Enter the Dragon- Chinese Economic growth


 

This article, though aimed at a US audience, gives a scary insight into China’s growing economic power.

 
A Little Known Reality.
June 8, 2013. Source: Michael Snyder, Guest Post
In future China will employ millions of American workers and dominate thousands of small communities all over the United States. Chinese acquisition of U.S. businesses set a new all-time record last year, and it is on pace to shatter that record this year.

The Smithfield Foods acquisition is an example.  Smithfield Foods is the largest pork producer and processor in the world.  It has facilities in 26 U.S. states and it employs tens of thousands of Americans.  It directly owns  460 farms and has contracts with approximately 2,100 others.  But now a Chinese company has bought it for $ 4.7 billion, and that means that the Chinese will now be the most important employer in dozens of rural communities all over America.  

Thanks in part to our massively bloated trade deficit with China, the Chinese have trillions of dollars to spend. They are only just starting to exercise their economic muscle.

It is important to keep in mind that there is often not much of a difference between “the Chinese government” and “Chinese corporations”.  In 2011, 43 percent of all profits in China were produced by companies where the Chinese government had a controlling interest in.  


Last year a Chinese company spent $2.6 billion to purchase AMC entertainment – one of the largest movie theater chains in the United States.  Now that Chinese company controls more movie ticket sales than anyone else in the world.  

But China is not just relying on acquisitions to expand its economic power.  “Economic beachheads” are being established all over America.  For example, Golden Dragon Precise Copper Tube Group, Inc. recently broke ground on a $100 million plant in Thomasville, Alabama.  Many of the residents of Thomasville, Alabama will be glad to have jobs, but it will also become yet another community that will now be heavily dependent on communist China.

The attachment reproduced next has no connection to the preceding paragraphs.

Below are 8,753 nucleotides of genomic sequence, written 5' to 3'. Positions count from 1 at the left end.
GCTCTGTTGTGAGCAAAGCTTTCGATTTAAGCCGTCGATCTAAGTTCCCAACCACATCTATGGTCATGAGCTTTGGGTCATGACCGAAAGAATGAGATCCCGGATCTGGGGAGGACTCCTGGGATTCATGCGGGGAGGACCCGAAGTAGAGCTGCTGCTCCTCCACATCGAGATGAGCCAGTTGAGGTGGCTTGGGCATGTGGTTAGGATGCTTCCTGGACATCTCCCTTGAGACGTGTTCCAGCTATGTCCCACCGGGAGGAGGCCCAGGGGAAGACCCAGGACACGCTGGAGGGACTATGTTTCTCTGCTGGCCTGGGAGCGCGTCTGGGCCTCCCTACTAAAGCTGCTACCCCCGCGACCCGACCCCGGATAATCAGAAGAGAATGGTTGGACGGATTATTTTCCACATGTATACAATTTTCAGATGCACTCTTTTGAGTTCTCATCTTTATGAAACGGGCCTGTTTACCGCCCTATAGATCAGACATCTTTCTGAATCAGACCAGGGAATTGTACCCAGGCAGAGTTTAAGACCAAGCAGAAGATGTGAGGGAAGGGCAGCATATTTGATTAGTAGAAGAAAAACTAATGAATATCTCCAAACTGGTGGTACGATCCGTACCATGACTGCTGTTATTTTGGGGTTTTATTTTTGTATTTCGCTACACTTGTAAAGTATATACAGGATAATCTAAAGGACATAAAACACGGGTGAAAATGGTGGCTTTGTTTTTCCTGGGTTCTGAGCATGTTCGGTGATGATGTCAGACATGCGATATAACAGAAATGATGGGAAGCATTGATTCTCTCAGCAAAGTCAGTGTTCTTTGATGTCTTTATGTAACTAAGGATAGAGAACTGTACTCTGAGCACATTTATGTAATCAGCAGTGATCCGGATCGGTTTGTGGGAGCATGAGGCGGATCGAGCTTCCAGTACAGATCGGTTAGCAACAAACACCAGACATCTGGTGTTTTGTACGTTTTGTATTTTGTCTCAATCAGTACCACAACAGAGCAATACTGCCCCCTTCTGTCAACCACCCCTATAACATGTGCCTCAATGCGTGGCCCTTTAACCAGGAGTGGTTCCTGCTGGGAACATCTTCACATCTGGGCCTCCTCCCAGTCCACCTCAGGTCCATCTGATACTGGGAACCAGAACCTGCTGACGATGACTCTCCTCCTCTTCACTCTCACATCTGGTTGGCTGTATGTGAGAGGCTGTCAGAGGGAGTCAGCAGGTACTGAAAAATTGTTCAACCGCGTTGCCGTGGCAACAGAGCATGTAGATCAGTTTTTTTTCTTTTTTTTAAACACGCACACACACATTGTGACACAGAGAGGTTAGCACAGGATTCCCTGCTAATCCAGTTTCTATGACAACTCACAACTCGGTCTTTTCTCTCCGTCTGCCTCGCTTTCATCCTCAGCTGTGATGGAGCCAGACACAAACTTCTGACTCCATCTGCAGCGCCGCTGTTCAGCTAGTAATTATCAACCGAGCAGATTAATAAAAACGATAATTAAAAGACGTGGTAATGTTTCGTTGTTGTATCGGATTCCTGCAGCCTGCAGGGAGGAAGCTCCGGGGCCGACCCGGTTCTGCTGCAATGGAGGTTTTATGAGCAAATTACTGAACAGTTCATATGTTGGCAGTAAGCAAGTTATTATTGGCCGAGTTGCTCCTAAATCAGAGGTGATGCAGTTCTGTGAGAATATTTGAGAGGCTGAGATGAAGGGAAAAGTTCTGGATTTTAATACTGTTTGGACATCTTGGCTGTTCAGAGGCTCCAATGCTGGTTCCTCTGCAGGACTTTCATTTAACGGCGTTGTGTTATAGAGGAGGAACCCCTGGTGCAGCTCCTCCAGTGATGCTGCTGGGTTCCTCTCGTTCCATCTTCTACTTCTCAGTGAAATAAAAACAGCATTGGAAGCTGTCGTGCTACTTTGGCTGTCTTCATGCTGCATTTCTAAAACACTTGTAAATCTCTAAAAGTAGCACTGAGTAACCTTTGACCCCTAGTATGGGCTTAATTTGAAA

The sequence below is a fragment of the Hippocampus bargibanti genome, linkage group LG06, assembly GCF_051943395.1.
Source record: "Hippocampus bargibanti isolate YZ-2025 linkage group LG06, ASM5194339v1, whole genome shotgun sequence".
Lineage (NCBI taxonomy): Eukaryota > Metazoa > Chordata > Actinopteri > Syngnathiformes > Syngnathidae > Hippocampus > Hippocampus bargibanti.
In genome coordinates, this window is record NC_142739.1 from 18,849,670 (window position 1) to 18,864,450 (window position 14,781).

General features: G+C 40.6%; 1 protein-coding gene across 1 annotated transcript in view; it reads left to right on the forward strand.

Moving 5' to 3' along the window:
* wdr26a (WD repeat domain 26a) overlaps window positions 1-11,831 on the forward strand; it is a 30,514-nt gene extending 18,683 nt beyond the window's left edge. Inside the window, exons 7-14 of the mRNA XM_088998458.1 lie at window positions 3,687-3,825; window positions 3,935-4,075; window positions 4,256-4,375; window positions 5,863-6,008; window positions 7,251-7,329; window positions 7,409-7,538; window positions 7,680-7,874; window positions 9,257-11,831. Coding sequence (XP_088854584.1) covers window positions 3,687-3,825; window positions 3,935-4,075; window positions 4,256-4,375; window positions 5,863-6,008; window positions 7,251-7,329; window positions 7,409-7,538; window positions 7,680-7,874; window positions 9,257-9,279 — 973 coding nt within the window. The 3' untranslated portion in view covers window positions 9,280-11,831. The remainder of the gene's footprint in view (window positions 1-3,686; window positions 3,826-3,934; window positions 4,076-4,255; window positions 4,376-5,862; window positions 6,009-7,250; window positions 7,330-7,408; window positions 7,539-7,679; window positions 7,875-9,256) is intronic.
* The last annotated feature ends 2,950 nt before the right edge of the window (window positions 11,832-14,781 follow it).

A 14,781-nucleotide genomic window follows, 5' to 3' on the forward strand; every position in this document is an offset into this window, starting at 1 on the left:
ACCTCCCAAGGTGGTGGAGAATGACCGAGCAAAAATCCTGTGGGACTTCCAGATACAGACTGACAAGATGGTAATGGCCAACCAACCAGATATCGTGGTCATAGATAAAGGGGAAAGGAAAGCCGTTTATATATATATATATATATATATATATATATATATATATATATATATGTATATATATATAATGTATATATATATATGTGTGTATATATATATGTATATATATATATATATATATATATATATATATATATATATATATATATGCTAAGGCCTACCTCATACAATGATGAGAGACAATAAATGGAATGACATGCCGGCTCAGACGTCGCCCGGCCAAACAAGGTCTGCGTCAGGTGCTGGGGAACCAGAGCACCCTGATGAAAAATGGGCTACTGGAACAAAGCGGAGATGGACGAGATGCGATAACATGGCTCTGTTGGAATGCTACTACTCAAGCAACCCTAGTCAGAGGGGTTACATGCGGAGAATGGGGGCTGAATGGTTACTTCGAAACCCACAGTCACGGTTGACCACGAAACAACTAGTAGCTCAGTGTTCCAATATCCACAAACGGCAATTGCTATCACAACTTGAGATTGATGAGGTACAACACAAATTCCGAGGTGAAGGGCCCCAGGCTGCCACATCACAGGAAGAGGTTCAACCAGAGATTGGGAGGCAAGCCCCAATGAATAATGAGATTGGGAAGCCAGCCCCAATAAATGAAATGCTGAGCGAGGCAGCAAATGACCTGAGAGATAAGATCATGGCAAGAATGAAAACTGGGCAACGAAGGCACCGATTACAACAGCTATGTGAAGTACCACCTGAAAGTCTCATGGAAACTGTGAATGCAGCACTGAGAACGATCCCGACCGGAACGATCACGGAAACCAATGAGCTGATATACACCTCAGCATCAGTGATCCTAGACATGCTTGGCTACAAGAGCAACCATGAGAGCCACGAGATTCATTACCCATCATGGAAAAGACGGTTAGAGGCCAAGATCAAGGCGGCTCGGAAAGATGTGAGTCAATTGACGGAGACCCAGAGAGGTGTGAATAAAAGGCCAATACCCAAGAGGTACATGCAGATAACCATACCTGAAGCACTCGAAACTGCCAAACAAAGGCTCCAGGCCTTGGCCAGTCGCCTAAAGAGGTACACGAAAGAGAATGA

And guess where else Chinese companies are putting down roots? Detroit. Chinese-owned companies are investing in American businesses and new vehicle technology, selling everything from seat belts to shock absorbers in retail stores, and hiring experienced engineers and designers in an effort to soak up the talent and expertise of domestic automakers and their suppliers. If you recently purchased an “American-made” vehicle, there is a really good chance that it has a number of Chinese parts in it. Industry analysts are hard-pressed to put a number on the Chinese suppliers operating in the United States.

China seems particularly interested in acquiring energy resources in the United States.  For example,  China is actually mining for coal in the mountains of Tennessee.  Guizhou Gouchuang Energy Holdings Group spent 616 million dollars to acquire Triple H Coal Co. in Jacksboro, Tennessee.  At the time, that acquisition really didn’t make much news, but now a group of conservatives in Tennessee is trying to stop the Chinese from blowing up their mountains and taking their coal.  

And pretty soon China may want to build entire cities in the United States just like they have been doing in other countries. Right now China is actually building a city larger than Manhattan just outside Minsk, the capital of Belarus.
Are you starting to get the picture? China is on the rise. If you doubt this, just read the following: